|Annu. Rev. Astron. Astrophys. 1980. 18:
Copyright © 1980 by . All rights reserved
Life is the art of drawing conclusions from insufficient premises.
Samuel Butler, Notebooks
The enormous amount of structural data gathered in recent years suggests the following description of the radio-source phenomenon. A "machine" imbedded in the nucleus of a galaxy ejects a collimated flux of energy in two opposite directions along its angular momentum axis (Section 4.3.3) in the form of a recurrent spluttering of plasmons or a quasi-continuous "beam" of relativistic particles. As a fairly direct manifestation of this nuclear activity we see radio and optical ("quasar") continuum cores and broad line emission regions (Sections 4.3 and 5.2). Provided the nuclear activity is strong enough, prolonged enough, and/or stable enough in direction, an extended radio source is built up. The overall morphology of the extended lobes is determined by the degree of activity, as well as the amount of translational and/or rotational motion of the nuclear machine and/or of the surrounding medium (Sections 2.2, 3 and 4).
What is the nuclear machine? There are several pointers that it may be a rotating black hole that derives its energy from accretion (Lynden-Bell 1969). First, one can cite the elephantine memory for direction discussed in Sections 4.3 and 5.2. Second, photometric and spectroscopic studies of M 87 provide some direct evidence for the presence of a black hole in this, one of the closest radio galaxies (Sargent et al. 1978, Young et al. 1978). Third, collimated extragalactic radio sources have several properties in common with the nonthermal radio emission associated with some galactic X-ray stars (e.g. Braes & Miley 1973). For example the triple source associated with Sco X-1 is uncannily like a miniature edge-brightened extragalactic radio source. SS 433 also shows extended radio emission symmetrically distributed with respect to an X-ray star (Spencer 1979; W. Gilmore and E.R. Seaquist, in preparation; R. Hjellming, K.J. Johnson, and G.K. Miley, in preparation). The only energy sources that have been put forward as possible power houses for both X-ray stars and galactic nuclei are accreting black holes. Fourth, the energy budget is consistent with the appetite of a not too hungry black hole. The most energetic radio sources require total energies in excess of 1060 ergs supplied over a period probably longer than 108 yr (an age derived by combining the most plausible outflow speeds in Section 4.4 with the typical source sizes for Section 2.3). The resultant energy needs of 10-2 M per year could well be supplied by an accreting black hole buried in a dense galactic nucleus.
Although the above scenario is certainly very oversimplified and possibly conceptually wrong, it is, in my view, the most plausible unified picture consistent with currently available data.
In the near future we shall certainly see further progress on the observational side. The completed VLA will map the detailed morphologies of the jets and hot spots, while moresophisticated optical detectors will provide visual information. The resultant statistical studies should enlarge our knowledge of the energy transport and particle acceleration processes. Second, and perhaps more important, there is the possibility of tackling one of the most intriguing remaining problems - the nature of the nuclear energy conversion and collimation processes. There must be a fundamental mechanism which works over a vast range of physical conditions which can produce collimated radio sources with sizes spanning more than a factor of 107 and energies more than a factor of 1020. During the next few years we may expect to see an attack on this problem from several separate wavelength regions. More sensitive VLBI measurements of radio cores of both galactic and extragalactic sources will become available together with the Einstein Observatory's X-ray data. In addition high resolution optical observations from the space telescope should provide considerable information about the dynamics of the inner regions of active galaxies. A third fruitful avenue of research promises to be a continuation of the work described in Section 5.3, carrying out more detailed comparisons between the morphologies of radio sources and the structures and dynamics of their parent galaxies.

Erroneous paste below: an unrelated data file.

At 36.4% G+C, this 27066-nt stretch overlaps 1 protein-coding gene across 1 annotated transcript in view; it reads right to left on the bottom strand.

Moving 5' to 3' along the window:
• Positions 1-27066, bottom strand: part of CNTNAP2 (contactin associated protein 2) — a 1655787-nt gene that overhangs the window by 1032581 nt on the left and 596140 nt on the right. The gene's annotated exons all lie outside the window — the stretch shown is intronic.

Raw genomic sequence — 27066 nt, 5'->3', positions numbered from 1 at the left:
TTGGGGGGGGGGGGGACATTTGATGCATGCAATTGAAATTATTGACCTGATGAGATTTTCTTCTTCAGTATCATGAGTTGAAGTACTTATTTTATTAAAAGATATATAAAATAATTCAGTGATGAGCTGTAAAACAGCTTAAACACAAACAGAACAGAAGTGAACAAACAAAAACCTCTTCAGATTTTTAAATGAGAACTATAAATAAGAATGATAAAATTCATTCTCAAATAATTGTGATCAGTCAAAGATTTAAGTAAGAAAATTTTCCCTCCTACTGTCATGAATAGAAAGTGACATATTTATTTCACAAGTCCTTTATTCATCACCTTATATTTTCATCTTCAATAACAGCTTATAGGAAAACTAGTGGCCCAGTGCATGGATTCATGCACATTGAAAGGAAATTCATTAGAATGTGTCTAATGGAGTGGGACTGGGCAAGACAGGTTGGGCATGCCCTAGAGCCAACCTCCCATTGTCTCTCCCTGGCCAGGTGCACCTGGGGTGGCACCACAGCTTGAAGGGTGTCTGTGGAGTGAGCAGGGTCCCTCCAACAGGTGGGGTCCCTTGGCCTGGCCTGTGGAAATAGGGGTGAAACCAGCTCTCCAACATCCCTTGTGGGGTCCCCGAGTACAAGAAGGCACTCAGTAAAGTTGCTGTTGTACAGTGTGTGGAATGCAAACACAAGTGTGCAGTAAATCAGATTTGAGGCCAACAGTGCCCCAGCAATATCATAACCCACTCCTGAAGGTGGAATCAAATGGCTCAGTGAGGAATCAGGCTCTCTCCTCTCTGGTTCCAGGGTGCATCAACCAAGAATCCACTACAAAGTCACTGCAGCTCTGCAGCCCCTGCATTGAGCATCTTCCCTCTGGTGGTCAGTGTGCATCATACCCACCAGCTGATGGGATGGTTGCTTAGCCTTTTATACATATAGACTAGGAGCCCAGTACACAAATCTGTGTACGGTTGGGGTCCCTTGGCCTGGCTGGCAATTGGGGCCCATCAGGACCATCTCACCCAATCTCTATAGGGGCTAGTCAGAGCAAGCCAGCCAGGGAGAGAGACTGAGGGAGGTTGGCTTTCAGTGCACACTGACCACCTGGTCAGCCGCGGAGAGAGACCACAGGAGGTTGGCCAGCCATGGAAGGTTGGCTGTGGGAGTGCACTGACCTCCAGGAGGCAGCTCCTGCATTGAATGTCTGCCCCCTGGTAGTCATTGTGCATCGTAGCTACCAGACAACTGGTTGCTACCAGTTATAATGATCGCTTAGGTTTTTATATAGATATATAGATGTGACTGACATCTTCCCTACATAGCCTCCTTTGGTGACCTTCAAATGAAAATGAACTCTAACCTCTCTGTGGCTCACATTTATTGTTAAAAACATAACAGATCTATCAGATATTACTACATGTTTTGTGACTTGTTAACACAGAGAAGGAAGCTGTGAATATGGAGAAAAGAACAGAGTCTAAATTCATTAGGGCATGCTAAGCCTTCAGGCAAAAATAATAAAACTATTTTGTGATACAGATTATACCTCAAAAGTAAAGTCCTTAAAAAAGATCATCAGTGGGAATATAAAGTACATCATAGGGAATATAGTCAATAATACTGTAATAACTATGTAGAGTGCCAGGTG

Nearly three decades ago an historic encounter took place in which Baade wagered Minkowski a bottle of premium whiskey that the visible object identified with Cygnus A was a colliding pair of galaxies. Baade apparently lost the bet. More recently it has been suggested that the hypothetical nuclear black holes that power extended extragalactic radio sources are fueled by infall of material to the nuclei (see, for example, Rees 1978b). The rate of infall may well be influenced by galaxy merging, a process now thought to play an important role in the evolution of galaxies (e.g. Silk & Norman 1979). It is ironic that the wheel of theory shows signs of moving almost full circle. Surely Baade posthumously deserves at least half a bottle of medium quality whiskey?
Review articles inevitably reflect the personal preferences and prejudices of the author. I am grateful to the many friends and colleagues who over the years were instrumental in forming my present conditioned outlook. Without risk of incrimination I also wish to thank Wil van Breugel, Ed Fomalont, Dan Harris, Harry van der Laan, Colin Norman, Richard Strom, Tony Willis, and Lorenzo Zaninetti for critically reading the manuscript and Lenore for patiently typing it. I acknowledge the receipt of a NATO research grant (no. 1828).